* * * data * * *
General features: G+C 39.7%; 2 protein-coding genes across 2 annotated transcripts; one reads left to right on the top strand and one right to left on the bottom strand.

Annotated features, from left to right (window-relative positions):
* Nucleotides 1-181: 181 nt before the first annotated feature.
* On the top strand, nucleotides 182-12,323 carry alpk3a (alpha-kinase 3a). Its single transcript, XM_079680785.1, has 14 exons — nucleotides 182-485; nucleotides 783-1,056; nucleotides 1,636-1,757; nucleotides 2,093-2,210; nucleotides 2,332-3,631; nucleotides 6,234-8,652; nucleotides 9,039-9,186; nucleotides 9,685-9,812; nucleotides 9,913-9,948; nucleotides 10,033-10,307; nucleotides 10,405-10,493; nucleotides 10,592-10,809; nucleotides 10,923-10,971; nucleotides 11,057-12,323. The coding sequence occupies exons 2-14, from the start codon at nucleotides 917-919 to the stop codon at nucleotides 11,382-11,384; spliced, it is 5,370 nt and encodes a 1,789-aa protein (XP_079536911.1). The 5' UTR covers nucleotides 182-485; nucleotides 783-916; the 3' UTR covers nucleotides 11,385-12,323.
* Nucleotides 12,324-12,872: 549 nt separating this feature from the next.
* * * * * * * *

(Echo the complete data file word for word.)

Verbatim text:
General features: G+C 39.7%; 2 protein-coding genes across 2 annotated transcripts; one reads left to right on the top strand and one right to left on the bottom strand.

Annotated features, from left to right (window-relative positions):
* Nucleotides 1-181: 181 nt before the first annotated feature.
* On the top strand, nucleotides 182-12,323 carry alpk3a (alpha-kinase 3a). Its single transcript, XM_079680785.1, has 14 exons — nucleotides 182-485; nucleotides 783-1,056; nucleotides 1,636-1,757; nucleotides 2,093-2,210; nucleotides 2,332-3,631; nucleotides 6,234-8,652; nucleotides 9,039-9,186; nucleotides 9,685-9,812; nucleotides 9,913-9,948; nucleotides 10,033-10,307; nucleotides 10,405-10,493; nucleotides 10,592-10,809; nucleotides 10,923-10,971; nucleotides 11,057-12,323. The coding sequence occupies exons 2-14, from the start codon at nucleotides 917-919 to the stop codon at nucleotides 11,382-11,384; spliced, it is 5,370 nt and encodes a 1,789-aa protein (XP_079536911.1). The 5' UTR covers nucleotides 182-485; nucleotides 783-916; the 3' UTR covers nucleotides 11,385-12,323.
* Nucleotides 12,324-12,872: 549 nt separating this feature from the next.